• Making comparative, qualitative, or judgmental statements about businesses, services, or events.

Remember, calls to action involve for-profit organizations or events. We can encourage listeners to support non-profit events or organizations, such as a concert by The Lion 90.7fm or USG.


Being a non-commercial station, we are allowed to raise money by selling underwriting contracts. Underwriting is a legal way for us to acknowledge the contributions of organizations (including for-profit organizations) to specific shows or to the station as a whole.

Underwriting spots may not include calls to action. They may identify, but never promote. They may also include factual information about a business or event.

“The Lion SportsBlitz is brought to you in part by a grant from the Student Bookstore, located on East College Avenue.” ” Good.

“State Your Face was made possible in part by a grant from Svoboda’s Books – independent booksellers serving the State College community.” ” Good.

“Indie 500 was brought to you by Wendy’s, serving the best grilled chicken sandwich in State College.” ” BAD.

Though our Sales staff obtains the majority of our underwriting contracts, there are incentives for bringing in underwriting funds. Talk to the Sales Manager for more information on underwriting.


The same rules that apply to commercial material also apply to any on-air giveaways. These must be announced with neutral language. The prize, such as concert tickets or CDs, can be identified but not promoted. As you know, calls to action are always prohibited.

Lotteries, in which a person has to visit a business or other location, or purchase something in order to enter, are always illegal for non-commercial stations. This would contribute to promoting the product or service.

But yes, it’s perfectly legal to ask listeners to answer trivia to qualify for a giveaway.

  • Prizes waiting to be claimed are stored in our office (though this may change). When a listener wins something, be sure to mark the following on the Prize Sheet:
    • The name of the winner and a contact for them
    • Your name
    • The name of your show
    • The date and time of the giveaway


Just as with any other radio station, The Lion 90.7fm has its own set of rules and regulations to uphold. We ultimately answer to two groups, and either of these parties have the ability to take us off of the air in the blink of an eye.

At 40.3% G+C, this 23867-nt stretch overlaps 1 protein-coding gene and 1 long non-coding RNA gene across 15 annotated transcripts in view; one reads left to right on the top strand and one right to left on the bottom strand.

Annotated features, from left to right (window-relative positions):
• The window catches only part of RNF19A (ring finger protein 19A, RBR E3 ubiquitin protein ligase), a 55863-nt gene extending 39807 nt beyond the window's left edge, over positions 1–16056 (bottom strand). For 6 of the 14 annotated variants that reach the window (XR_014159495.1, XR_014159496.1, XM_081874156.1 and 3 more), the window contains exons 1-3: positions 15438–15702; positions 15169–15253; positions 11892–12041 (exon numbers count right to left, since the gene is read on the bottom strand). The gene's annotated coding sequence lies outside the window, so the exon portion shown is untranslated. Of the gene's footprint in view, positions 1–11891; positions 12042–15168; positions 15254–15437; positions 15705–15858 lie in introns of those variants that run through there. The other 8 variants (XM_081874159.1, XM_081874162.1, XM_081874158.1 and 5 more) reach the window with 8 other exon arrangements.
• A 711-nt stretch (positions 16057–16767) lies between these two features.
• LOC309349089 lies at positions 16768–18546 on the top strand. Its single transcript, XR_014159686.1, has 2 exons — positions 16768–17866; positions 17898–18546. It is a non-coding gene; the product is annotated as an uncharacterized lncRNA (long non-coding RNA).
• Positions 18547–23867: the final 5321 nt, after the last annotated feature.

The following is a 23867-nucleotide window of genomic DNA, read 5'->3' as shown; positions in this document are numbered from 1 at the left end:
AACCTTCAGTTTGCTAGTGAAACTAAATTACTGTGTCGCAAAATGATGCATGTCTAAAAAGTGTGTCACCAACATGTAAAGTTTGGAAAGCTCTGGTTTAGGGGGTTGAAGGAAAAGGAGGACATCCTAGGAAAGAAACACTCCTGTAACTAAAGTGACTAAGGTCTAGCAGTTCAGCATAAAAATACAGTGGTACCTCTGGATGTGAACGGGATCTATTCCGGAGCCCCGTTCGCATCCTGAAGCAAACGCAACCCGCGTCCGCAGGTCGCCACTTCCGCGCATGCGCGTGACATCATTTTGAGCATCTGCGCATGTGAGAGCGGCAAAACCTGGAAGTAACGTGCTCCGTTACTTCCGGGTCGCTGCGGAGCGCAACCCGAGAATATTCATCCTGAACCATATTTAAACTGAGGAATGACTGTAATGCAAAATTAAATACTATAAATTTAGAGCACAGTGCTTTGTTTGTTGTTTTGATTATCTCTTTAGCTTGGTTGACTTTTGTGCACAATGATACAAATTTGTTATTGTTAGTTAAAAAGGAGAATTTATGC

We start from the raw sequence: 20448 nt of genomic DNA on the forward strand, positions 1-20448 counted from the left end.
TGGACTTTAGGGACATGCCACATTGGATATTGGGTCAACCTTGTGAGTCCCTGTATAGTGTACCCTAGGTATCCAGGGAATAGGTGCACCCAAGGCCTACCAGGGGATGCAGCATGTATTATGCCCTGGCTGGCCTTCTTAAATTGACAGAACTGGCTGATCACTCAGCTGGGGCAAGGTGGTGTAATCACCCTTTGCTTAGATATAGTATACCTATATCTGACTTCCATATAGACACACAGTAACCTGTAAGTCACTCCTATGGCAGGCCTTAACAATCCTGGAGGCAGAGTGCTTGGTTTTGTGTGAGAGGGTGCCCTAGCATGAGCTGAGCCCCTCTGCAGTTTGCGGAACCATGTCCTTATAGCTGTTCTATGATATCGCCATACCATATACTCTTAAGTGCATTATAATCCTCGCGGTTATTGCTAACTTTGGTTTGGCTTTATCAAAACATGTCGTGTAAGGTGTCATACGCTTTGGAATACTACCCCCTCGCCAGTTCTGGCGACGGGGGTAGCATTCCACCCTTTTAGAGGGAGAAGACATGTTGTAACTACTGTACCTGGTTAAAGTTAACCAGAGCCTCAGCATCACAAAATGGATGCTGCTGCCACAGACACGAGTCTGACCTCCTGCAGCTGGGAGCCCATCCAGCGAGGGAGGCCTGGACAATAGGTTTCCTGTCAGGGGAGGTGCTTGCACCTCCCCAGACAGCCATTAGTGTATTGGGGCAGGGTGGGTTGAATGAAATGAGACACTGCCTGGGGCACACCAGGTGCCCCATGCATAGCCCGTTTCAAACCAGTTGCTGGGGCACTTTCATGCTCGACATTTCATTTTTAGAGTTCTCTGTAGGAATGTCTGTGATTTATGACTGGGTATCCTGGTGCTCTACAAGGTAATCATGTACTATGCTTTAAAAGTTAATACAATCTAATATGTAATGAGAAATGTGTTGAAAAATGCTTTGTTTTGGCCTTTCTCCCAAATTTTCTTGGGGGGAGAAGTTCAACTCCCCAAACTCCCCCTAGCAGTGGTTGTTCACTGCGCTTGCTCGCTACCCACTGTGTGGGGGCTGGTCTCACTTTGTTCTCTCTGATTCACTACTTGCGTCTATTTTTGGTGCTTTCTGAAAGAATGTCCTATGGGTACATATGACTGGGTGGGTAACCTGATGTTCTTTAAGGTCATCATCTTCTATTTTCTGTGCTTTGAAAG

The first group is the Federal Communications Commission (FCC). They have granted us a license to operate and in return we are to follow the regulations that they have instituted. The FCC DOES have the power to revoke our license and take us off the air.

The second group is the Pennsylvania State University Board of Trustees. Our FCC license bears the name of the Board of Trustees, and thus the license belongs to the Board of Trustees. They are always considered when we make a programming change because they also have the power to take us off of the air.


The Program Log: the single most important requirement of board operators. It is a written record of our on-air signal and transmission.

If you’re a board operator, you had better sign it every time you touch the board. You must account for every single second that we are on the air.

The FCC has a legal right to view the logs at any time they please. Because of this, the station may be fined if they are not being kept properly.

NOTE: The Program Log is a legal document. Please treat it as such. Any discrepancies that can be traced back to you will be followed by penalties.

The log is divided into several sections.

  • Sign-in sheet
  • Meter Readings
  • Emergency Alert System (EAS)
  • Obligations (Promos, PSA’s, Legal ID’s)

Each one of these sections is a requirement, not a guideline. You must take each one into account every time you touch our console.